I tell you, you know that when a company makes thousands of a device there are going to be some that are wrong. It’s a pain when you’re the one who gets a fault but it happens and the company will replace it. Sheer statistics mean it has to happen and the fact that my second one had an even worse fault was just another fluke. That’s the attitude I had when I began the social media chase again and when I got into long phone calls but by the end I was the disgruntled, annoyed and I’m embarrassed to say also rude customer that I hate being.

They wanted to know if I were sure that the space bar didn’t work. They were willing to take it into their lab and if their technicians agreed that it didn’t work, they’d get me a replacement. “If your technicians don’t agree that it doesn’t work, fire your technicians,” I said. “And I have already been without this for longer than I’ve been with it, why should I wait for you to prove what I already know?”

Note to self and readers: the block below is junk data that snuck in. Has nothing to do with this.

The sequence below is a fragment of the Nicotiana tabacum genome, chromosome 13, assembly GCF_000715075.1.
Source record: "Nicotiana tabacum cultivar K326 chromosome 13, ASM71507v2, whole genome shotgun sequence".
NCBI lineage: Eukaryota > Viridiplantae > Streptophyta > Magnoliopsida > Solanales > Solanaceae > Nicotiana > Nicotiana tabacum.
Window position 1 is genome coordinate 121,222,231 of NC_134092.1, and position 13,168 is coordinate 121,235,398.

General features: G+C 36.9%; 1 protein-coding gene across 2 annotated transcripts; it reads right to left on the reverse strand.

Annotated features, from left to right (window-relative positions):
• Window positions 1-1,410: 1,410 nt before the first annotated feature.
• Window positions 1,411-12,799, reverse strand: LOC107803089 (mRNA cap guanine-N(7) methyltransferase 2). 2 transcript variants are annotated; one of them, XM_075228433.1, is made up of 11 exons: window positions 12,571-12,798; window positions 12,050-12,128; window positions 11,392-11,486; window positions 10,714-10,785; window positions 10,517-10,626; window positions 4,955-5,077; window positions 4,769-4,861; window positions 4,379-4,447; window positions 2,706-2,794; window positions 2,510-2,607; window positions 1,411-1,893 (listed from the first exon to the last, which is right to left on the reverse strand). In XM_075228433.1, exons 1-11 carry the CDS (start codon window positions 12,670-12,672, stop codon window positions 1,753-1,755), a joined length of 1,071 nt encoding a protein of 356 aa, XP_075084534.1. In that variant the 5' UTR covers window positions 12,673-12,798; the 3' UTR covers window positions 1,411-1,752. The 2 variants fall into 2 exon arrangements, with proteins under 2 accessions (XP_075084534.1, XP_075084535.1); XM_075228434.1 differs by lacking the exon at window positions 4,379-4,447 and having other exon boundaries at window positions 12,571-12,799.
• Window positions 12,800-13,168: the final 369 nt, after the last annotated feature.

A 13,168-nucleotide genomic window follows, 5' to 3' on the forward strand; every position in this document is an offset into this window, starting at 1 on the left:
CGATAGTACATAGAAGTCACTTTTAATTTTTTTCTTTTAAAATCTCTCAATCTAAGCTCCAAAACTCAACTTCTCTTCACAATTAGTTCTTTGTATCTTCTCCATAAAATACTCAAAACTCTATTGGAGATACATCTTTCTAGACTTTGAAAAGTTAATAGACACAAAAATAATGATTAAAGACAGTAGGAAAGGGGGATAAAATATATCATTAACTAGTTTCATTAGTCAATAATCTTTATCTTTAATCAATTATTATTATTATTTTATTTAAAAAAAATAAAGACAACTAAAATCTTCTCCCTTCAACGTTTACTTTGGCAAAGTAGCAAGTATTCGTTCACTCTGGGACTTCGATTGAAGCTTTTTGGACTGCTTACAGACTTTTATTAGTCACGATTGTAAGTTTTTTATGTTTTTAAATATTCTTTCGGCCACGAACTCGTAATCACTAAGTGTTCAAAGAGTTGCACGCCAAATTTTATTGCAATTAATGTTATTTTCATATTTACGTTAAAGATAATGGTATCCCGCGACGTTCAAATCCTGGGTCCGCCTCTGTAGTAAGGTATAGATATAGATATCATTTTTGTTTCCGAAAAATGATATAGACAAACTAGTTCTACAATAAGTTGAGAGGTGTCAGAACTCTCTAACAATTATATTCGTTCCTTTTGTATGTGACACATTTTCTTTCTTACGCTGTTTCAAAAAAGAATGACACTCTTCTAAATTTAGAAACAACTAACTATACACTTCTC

They promised to skip that whole step and just replace the keyboard. If they did skip it, I can’t tell because it took longer for the third keyboard to arrive.

That one had a working spacebar and the rubber protective feet lasted a fortnight. Three faults in a row means a design fault to me so I don’t see a point going back to them. I’ve continued using the keyboard and just accepted that it looks awful with bare, exposed metal.

As a keyboard, the working version, it works. The feel of the keys is good, I am writing thousands of words on it. In December, I said this:

I don’t like the arrangement of the apostrophe, colon/semi-colon and enter keys: they’re taking me some while to get used to but otherwise, the feel is a lot like the Apple Wireless keyboard one – not as great but still good – and the speed difference it makes is marvellous.